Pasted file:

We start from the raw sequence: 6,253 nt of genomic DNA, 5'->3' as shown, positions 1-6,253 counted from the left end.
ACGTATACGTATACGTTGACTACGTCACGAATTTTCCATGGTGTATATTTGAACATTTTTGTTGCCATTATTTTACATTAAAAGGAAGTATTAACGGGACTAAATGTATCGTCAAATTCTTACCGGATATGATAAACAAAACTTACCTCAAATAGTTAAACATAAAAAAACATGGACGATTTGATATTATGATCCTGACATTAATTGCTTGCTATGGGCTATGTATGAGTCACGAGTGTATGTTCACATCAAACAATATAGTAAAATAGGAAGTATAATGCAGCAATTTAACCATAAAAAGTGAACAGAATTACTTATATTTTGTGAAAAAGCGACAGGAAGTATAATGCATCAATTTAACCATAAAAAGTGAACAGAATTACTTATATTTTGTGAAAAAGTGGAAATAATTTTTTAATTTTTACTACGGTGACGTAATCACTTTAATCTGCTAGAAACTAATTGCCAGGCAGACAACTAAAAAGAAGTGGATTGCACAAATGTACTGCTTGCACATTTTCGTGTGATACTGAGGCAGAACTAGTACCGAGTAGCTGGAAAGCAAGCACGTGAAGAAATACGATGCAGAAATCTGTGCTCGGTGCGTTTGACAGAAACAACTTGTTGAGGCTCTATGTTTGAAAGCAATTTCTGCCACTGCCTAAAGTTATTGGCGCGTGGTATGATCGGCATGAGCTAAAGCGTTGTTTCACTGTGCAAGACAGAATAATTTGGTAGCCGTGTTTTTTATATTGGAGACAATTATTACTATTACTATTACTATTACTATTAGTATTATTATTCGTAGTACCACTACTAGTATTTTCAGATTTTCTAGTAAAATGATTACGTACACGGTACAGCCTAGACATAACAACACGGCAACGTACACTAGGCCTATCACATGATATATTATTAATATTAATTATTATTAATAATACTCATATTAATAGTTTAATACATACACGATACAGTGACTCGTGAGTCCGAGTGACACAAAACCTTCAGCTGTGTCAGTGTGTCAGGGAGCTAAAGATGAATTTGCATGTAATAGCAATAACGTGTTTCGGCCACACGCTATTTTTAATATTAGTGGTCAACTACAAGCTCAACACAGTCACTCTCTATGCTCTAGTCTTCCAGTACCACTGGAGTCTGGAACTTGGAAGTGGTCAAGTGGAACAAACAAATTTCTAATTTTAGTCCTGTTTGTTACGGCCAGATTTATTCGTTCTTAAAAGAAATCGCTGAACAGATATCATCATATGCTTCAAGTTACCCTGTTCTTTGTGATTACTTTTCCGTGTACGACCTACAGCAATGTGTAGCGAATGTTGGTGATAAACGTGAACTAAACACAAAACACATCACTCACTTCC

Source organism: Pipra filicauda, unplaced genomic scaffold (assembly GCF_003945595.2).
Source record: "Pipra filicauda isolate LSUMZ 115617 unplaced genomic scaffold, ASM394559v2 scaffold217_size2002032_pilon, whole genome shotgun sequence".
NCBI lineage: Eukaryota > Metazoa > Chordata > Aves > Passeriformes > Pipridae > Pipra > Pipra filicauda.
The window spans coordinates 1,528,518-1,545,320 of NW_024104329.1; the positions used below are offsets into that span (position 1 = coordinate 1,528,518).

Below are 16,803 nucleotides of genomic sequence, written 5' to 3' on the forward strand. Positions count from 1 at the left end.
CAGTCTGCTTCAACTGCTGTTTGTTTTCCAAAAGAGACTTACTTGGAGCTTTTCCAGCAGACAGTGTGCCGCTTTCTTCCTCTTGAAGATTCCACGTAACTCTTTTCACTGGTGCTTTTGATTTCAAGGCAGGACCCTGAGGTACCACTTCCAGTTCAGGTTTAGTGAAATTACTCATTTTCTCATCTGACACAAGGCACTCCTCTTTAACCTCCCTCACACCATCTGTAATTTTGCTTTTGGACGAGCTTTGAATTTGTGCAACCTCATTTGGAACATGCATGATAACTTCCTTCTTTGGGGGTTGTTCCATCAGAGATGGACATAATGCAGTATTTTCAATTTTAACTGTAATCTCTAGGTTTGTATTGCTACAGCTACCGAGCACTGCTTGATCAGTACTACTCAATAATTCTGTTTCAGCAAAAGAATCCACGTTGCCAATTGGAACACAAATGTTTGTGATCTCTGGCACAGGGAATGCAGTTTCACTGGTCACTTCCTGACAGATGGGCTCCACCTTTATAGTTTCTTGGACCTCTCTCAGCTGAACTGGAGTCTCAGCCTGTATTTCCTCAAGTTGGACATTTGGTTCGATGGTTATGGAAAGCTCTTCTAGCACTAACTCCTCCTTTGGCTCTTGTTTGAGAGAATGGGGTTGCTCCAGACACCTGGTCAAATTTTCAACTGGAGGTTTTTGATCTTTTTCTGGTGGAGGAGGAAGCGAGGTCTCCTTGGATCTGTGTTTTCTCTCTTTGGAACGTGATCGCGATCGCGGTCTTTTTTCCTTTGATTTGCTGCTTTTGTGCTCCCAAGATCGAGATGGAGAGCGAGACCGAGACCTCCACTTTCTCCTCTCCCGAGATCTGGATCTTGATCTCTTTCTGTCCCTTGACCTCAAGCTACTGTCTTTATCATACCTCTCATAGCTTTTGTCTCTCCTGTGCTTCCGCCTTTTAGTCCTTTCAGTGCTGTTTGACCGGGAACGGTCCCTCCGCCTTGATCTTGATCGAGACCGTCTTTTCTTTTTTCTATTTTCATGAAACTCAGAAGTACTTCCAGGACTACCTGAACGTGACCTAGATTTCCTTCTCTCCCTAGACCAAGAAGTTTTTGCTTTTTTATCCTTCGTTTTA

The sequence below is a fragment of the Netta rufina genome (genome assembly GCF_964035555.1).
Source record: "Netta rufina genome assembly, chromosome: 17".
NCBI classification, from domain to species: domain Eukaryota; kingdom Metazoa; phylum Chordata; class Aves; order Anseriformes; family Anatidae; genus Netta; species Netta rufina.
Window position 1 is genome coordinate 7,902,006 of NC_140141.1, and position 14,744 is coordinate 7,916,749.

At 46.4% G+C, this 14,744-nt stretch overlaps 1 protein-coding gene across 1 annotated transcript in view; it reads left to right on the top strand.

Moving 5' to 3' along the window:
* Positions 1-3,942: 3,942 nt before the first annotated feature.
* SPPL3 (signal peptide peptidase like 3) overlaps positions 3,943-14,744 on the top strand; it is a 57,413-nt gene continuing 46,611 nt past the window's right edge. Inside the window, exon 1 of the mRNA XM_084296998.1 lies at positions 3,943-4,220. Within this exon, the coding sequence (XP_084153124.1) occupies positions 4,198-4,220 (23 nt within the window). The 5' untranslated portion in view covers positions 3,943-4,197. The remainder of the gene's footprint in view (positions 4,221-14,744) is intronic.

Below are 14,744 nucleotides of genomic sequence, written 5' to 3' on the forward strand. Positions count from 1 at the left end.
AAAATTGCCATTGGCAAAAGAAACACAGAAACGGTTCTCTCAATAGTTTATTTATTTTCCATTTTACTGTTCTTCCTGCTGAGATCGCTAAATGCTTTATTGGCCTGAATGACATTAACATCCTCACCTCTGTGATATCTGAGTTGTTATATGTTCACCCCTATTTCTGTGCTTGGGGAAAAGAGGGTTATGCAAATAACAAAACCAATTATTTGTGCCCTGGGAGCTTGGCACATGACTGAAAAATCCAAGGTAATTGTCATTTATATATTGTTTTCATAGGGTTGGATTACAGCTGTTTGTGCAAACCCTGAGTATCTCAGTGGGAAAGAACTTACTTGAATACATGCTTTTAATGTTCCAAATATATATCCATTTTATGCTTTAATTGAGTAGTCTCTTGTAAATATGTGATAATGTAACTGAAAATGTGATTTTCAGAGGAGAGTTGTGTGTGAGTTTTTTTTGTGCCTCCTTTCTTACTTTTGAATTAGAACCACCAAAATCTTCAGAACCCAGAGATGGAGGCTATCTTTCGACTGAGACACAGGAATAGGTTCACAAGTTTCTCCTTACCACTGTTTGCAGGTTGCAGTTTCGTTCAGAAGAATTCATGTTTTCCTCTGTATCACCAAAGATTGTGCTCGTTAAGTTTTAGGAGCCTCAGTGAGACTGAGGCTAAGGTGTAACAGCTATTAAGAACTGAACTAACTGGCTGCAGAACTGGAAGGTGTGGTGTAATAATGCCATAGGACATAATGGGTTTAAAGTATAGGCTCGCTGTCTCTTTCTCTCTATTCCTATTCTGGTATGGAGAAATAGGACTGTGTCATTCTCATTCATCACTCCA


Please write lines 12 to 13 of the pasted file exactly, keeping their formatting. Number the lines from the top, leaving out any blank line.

Window position 1 is genome coordinate 7,902,006 of NC_140141.1, and position 14,744 is coordinate 7,916,749.

At 46.4% G+C, this 14,744-nt stretch overlaps 1 protein-coding gene across 1 annotated transcript in view; it reads left to right on the top strand.